By contrast, a ‘realist’ view of science is that we may never see, or otherwise perceive, the motion of electrons in an atom. But the knowledge we have, based on the planetary model, is no less scientific, it’s no less successful as a means of understanding physical reality, than the Law of Constant conjunction. Instead, it’s actually better, because it’s sensible, and realistic, and is the best way we have of interpreting the observations we can make. And if you don’t believe me, try standing next to an atomic bomb when it’s detonated. Models or not, I think those pesky physicists have figgered it out!
     Getting back to the reason for tonight’s diatribe, the Frantic Press and the Far Right [Far Out] Christian Supremacists, and an unbelievably large number of your fellow citizens think that science has failed, or is not to be trusted when someone like yours truly interprets the archaeological record in a way that flies in the face of decades of received knowledge, or someone suggests that we can’t state unequivocally that the Neanderthals and modern humans interbred, or that there’s [yet] another species of hominid in East Africa that co-existed with the two others we’ve known about since the 1980s. That way of viewing science–as right or wrong, with no gray–is the result of very influential people who cleave to a failed view of science. And from here on out, it’s not gonna be our problem. Now is it?


* Wylie, M. Alison. 1982. Positivism and the New Archaeology. PhD dissertation, History and Philosophy of the Social and Behavioral Sciences, State University of New York at Binghamton.

Update:
I’m fairly certain that I can’t be as eloquent or as expansive as one needs to be when engaging in discussions of this sort. Be that as it may. A comment on the above has compelled me to try saying it a different [and far more brief] way than the above. Here goes nothing!

     The point to be understood is that “pure” [or “hard”] science was never what it proclaimed itself to be, and that archaeologists and what many call “pure” scientists make knowledge using the same kind of reasoning, by reference to the empirical realm. Moreover, the empiricist “account” of Science was never a “realistic” description of how scientific knowledge is made. A narrow, Empiricist, view of science is, in very “real” terms, incapable of accounting for some of the greatest successes of Science over the centuries [e.g. no one’s yet ‘seen’ gravity, but we know it exists; no one’s seen the past, but we know it exists AND that we can make reasonable sense of it–the past does not exist in the empirical world–an idea that was (and still is) anathema to Empiricist accounts of science].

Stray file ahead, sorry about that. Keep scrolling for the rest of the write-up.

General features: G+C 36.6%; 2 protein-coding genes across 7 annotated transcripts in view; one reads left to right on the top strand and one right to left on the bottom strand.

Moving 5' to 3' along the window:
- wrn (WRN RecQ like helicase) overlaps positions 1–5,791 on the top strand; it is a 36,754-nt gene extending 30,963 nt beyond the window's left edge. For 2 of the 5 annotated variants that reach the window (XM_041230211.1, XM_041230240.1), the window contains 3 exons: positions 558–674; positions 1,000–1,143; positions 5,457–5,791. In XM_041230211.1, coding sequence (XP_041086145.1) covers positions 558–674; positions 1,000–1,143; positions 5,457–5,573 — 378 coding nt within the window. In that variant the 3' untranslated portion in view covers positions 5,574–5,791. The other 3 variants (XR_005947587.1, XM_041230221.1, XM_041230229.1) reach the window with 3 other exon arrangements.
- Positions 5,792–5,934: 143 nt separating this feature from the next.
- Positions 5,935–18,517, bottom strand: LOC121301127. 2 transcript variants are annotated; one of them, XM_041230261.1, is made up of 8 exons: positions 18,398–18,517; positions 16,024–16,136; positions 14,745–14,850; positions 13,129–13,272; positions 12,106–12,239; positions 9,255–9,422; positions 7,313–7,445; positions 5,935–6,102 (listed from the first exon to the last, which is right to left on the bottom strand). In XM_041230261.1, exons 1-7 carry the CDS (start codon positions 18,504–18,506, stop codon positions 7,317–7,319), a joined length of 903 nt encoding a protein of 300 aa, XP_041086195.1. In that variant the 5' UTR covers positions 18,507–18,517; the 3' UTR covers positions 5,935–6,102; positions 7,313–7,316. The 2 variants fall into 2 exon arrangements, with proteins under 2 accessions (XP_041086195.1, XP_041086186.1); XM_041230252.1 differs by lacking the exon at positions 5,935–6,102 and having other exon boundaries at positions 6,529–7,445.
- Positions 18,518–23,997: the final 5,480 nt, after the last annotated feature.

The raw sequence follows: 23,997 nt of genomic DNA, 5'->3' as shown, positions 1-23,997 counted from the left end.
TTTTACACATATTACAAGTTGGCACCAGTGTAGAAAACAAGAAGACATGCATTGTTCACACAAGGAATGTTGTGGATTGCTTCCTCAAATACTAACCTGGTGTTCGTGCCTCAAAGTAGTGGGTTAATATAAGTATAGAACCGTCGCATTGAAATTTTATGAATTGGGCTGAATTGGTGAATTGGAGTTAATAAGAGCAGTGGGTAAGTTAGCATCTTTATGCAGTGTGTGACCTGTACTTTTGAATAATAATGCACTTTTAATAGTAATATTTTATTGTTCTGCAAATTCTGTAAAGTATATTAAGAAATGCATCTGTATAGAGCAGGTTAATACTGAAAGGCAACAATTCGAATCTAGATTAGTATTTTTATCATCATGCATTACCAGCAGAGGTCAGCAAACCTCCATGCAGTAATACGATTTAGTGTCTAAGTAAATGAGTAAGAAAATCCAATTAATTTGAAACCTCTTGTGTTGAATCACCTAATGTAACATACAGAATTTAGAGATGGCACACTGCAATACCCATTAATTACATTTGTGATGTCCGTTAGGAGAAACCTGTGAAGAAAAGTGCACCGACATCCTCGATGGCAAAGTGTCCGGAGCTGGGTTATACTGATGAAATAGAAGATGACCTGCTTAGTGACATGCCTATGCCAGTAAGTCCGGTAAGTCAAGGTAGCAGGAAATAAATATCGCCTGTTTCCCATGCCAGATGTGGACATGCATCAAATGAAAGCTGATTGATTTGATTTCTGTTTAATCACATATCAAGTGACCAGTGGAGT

Hence, a ‘realist’ view of science, which recognizes that we don’t make knowledge ONLY by Empiricist ‘rules of engagement’, and which says that we can create knowledge of the physical world even when we can’t put our fingers on the ‘sense data’, or can’t describe our inferences in an IF A, THEN B equation…a realist view of the creation of scientific knowledge is a far more accurate account of how science works than that of the Empiricists.

Ipso facto, forget the dichotomous (and divisive), and specious distinction between “pure” or “hard” science and what we so-called social scientists do. We’re all in the same game, epistemologically speaking! And it really doesn’t matter if no one else ‘believes’ what I’m parroting here–you can’t change what is, you can only be hampered by what you think “IS” if it leads you to constrain yourself in irrational ways. That’s where the New Archaeology fell over–its goals were ‘realist’ but its methods were ’empiricist’ and it couldn’t get past that untenable tug-of-war.